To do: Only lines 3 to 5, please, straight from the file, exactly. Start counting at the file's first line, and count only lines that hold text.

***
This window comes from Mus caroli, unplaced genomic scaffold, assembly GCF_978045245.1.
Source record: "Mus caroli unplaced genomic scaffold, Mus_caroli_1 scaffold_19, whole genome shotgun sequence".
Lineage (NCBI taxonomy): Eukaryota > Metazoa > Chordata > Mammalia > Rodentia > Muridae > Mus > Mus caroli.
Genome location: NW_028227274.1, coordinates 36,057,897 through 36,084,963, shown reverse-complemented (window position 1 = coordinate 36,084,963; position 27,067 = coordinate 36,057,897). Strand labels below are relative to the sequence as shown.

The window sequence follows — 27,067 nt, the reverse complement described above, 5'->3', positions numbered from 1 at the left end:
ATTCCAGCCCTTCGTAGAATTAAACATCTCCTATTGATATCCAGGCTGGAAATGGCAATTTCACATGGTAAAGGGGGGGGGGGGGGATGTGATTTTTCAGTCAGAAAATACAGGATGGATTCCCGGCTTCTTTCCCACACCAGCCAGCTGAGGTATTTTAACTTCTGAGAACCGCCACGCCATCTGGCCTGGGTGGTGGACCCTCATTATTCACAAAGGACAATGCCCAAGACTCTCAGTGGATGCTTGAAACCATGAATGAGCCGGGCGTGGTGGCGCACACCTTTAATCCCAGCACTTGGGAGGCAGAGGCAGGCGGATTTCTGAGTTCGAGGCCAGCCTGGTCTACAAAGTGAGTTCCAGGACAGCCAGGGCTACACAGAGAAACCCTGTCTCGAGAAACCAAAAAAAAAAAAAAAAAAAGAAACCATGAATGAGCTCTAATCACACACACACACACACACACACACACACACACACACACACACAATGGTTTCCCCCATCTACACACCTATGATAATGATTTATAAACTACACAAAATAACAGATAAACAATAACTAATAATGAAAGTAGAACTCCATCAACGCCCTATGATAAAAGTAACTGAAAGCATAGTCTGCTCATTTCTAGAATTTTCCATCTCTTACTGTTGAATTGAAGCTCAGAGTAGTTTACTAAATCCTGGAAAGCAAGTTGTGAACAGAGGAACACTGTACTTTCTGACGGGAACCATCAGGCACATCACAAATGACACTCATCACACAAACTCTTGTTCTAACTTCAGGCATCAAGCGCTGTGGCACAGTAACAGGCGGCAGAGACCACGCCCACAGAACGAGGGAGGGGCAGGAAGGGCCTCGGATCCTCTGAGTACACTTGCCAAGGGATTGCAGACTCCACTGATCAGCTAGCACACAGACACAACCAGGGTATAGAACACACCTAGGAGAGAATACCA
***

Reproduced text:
Lineage (NCBI taxonomy): Eukaryota > Metazoa > Chordata > Mammalia > Rodentia > Muridae > Mus > Mus caroli.
Genome location: NW_028227274.1, coordinates 36,057,897 through 36,084,963, shown reverse-complemented (window position 1 = coordinate 36,084,963; position 27,067 = coordinate 36,057,897). Strand labels below are relative to the sequence as shown.

The window sequence follows — 27,067 nt, the reverse complement described above, 5'->3', positions numbered from 1 at the left end: